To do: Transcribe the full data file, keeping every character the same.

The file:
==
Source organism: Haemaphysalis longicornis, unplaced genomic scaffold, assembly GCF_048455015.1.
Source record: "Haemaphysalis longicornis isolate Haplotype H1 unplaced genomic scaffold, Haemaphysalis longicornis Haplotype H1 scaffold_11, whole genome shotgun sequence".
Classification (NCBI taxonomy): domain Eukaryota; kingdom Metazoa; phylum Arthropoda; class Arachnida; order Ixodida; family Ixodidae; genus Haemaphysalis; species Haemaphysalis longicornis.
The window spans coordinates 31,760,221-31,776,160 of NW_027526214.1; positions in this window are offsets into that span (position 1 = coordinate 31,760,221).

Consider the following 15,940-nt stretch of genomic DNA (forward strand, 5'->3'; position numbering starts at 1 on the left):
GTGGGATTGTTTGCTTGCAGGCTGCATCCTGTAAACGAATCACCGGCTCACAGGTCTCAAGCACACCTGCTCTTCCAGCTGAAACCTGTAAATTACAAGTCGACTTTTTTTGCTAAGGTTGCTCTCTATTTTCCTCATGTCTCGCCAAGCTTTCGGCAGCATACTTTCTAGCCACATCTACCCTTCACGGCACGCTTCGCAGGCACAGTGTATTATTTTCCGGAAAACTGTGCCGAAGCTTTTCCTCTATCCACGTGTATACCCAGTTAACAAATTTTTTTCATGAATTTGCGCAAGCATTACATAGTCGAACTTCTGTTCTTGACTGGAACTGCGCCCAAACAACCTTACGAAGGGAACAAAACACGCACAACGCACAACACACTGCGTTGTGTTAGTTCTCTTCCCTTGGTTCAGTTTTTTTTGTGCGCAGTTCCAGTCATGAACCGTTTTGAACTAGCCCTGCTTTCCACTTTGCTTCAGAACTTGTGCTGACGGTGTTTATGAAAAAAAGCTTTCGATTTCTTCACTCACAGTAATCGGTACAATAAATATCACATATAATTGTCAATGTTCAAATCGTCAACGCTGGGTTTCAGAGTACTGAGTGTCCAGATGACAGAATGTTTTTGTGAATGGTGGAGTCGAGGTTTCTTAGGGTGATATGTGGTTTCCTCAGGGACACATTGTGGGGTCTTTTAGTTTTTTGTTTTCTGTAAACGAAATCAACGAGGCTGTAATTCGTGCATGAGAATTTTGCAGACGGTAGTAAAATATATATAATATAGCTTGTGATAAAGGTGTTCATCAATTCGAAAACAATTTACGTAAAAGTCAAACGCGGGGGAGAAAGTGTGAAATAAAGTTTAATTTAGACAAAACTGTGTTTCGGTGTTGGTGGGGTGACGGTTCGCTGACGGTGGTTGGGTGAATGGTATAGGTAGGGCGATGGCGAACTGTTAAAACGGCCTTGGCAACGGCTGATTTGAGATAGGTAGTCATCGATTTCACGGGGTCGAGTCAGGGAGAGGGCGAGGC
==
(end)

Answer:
Source organism: Haemaphysalis longicornis, unplaced genomic scaffold, assembly GCF_048455015.1.
Source record: "Haemaphysalis longicornis isolate Haplotype H1 unplaced genomic scaffold, Haemaphysalis longicornis Haplotype H1 scaffold_11, whole genome shotgun sequence".
Classification (NCBI taxonomy): domain Eukaryota; kingdom Metazoa; phylum Arthropoda; class Arachnida; order Ixodida; family Ixodidae; genus Haemaphysalis; species Haemaphysalis longicornis.
The window spans coordinates 31,760,221-31,776,160 of NW_027526214.1; positions in this window are offsets into that span (position 1 = coordinate 31,760,221).

Consider the following 15,940-nt stretch of genomic DNA (forward strand, 5'->3'; position numbering starts at 1 on the left):
GTGGGATTGTTTGCTTGCAGGCTGCATCCTGTAAACGAATCACCGGCTCACAGGTCTCAAGCACACCTGCTCTTCCAGCTGAAACCTGTAAATTACAAGTCGACTTTTTTTGCTAAGGTTGCTCTCTATTTTCCTCATGTCTCGCCAAGCTTTCGGCAGCATACTTTCTAGCCACATCTACCCTTCACGGCACGCTTCGCAGGCACAGTGTATTATTTTCCGGAAAACTGTGCCGAAGCTTTTCCTCTATCCACGTGTATACCCAGTTAACAAATTTTTTTCATGAATTTGCGCAAGCATTACATAGTCGAACTTCTGTTCTTGACTGGAACTGCGCCCAAACAACCTTACGAAGGGAACAAAACACGCACAACGCACAACACACTGCGTTGTGTTAGTTCTCTTCCCTTGGTTCAGTTTTTTTTGTGCGCAGTTCCAGTCATGAACCGTTTTGAACTAGCCCTGCTTTCCACTTTGCTTCAGAACTTGTGCTGACGGTGTTTATGAAAAAAAGCTTTCGATTTCTTCACTCACAGTAATCGGTACAATAAATATCACATATAATTGTCAATGTTCAAATCGTCAACGCTGGGTTTCAGAGTACTGAGTGTCCAGATGACAGAATGTTTTTGTGAATGGTGGAGTCGAGGTTTCTTAGGGTGATATGTGGTTTCCTCAGGGACACATTGTGGGGTCTTTTAGTTTTTTGTTTTCTGTAAACGAAATCAACGAGGCTGTAATTCGTGCATGAGAATTTTGCAGACGGTAGTAAAATATATATAATATAGCTTGTGATAAAGGTGTTCATCAATTCGAAAACAATTTACGTAAAAGTCAAACGCGGGGGAGAAAGTGTGAAATAAAGTTTAATTTAGACAAAACTGTGTTTCGGTGTTGGTGGGGTGACGGTTCGCTGACGGTGGTTGGGTGAATGGTATAGGTAGGGCGATGGCGAACTGTTAAAACGGCCTTGGCAACGGCTGATTTGAGATAGGTAGTCATCGATTTCACGGGGTCGAGTCAGGGAGAGGGCGAGGC